Take the 2-minute tour ×
Stack Overflow is a question and answer site for professional and enthusiast programmers. It's 100% free, no registration required.

I'm going slidely mad over here, maybe someone can help me figure out what's going on. I have a WCF service exposing a function using webinvoke, like so:

[OperationContract]
        [WebInvoke(Method = "POST",
           BodyStyle = WebMessageBodyStyle.Wrapped,
           RequestFormat = WebMessageFormat.Json,
           ResponseFormat = WebMessageFormat.Json,
           UriTemplate = "registertokenpost"
        )]

        void RegisterDeviceTokenForYoumiePost(test token);

The datacontract for the test class looks like this:

[DataContract(Namespace="Zooma.Test", Name="test", IsReference=true)]
    public class test
    {
        string waarde;
        [DataMember(Name="waarde", Order=0)]
        public string Waarde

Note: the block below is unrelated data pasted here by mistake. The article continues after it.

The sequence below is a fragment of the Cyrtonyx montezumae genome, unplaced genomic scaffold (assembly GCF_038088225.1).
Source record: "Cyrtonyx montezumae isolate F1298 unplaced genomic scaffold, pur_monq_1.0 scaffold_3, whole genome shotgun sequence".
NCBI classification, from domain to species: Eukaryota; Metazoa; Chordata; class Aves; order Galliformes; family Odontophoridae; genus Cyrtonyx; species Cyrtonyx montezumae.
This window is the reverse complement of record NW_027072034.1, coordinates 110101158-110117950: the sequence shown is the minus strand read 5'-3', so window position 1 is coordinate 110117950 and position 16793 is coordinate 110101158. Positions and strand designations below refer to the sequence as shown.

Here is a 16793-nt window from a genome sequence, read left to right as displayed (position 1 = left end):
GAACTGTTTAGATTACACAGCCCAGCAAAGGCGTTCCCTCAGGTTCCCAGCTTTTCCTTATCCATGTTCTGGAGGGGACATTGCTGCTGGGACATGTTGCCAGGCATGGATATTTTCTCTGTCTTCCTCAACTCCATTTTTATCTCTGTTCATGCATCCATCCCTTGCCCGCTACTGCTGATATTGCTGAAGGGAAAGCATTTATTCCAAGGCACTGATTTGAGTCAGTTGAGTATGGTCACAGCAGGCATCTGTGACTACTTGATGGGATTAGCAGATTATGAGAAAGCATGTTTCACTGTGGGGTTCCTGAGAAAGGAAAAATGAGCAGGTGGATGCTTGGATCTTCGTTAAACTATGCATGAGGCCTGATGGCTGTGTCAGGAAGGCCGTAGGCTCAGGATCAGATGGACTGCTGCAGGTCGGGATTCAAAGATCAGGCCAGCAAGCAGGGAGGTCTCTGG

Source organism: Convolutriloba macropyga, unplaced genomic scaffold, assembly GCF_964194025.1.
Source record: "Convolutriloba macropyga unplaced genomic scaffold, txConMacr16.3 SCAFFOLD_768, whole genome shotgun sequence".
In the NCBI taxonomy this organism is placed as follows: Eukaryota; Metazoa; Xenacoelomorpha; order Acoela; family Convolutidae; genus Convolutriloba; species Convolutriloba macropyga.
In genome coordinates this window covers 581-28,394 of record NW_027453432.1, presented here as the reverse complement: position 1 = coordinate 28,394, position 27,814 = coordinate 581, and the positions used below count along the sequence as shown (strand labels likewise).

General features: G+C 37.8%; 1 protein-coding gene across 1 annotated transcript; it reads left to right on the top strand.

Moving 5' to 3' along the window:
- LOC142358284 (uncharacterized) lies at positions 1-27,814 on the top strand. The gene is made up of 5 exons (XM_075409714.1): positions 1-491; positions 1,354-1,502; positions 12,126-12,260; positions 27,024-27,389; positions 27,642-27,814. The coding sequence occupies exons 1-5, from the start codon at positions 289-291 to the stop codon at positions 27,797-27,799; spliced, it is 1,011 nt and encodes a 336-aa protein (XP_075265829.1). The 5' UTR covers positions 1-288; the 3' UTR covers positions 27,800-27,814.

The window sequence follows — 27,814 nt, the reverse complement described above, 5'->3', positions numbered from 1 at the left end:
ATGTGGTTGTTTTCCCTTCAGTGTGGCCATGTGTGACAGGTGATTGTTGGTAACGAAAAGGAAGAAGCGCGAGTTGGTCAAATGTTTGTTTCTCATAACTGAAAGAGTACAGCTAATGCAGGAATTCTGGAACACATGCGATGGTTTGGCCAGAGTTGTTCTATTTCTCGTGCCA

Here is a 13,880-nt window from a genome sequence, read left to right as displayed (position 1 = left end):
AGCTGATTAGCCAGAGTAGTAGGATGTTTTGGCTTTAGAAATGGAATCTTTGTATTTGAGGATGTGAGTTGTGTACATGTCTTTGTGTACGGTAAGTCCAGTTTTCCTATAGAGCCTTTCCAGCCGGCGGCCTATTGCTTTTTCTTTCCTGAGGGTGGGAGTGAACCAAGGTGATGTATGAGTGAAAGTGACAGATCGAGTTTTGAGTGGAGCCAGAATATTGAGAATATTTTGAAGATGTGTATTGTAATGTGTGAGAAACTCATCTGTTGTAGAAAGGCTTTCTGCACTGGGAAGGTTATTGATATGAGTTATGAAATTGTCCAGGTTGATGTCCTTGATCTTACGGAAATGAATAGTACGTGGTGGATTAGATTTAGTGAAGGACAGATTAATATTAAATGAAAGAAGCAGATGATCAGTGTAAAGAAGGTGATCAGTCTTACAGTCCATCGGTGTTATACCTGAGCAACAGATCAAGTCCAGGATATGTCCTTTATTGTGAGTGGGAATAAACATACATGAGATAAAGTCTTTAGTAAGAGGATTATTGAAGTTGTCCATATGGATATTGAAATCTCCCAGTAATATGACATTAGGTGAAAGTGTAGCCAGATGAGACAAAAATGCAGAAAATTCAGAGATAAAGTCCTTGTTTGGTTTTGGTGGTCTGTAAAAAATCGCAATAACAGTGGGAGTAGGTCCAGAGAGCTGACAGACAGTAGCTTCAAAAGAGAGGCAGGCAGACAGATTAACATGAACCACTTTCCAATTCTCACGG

{
            get { return waarde; }
            set { waarde = value; }
        }
    }

When sending the following json message to the service, { "test": { "waarde": "bla" } }

the trace log gives me errors (below). I have tried this with just a string instead of the datatype (void RegisterDeviceTokenForYoumiePost(string token); ) but i get the same error. All help is appreciated, can't figure it out. It looks like it's creating invalid xml from the json message, but i'm not doing any custom serialization here.

The formatter threw an exception while trying to deserialize the message: Error in
 deserializing body of request message for operation 'RegisterDeviceTokenForYoumiePost'. 
Unexpected end of file. **Following elements are not closed**: waarde, test, root.</Message><StackTrace>
   at System.ServiceModel.Dispatcher.OperationFormatter.DeserializeRequest(Message message, 
Object[] parameters)
share|improve this question

1 Answer 1

up vote 0 down vote accepted

The service expects { "token": { "waarde": "bla" } }, not { "test": { "waarde": "bla" } }

share|improve this answer

Your Answer

 
discard

By posting your answer, you agree to the privacy policy and terms of service.

Not the answer you're looking for? Browse other questions tagged or ask your own question.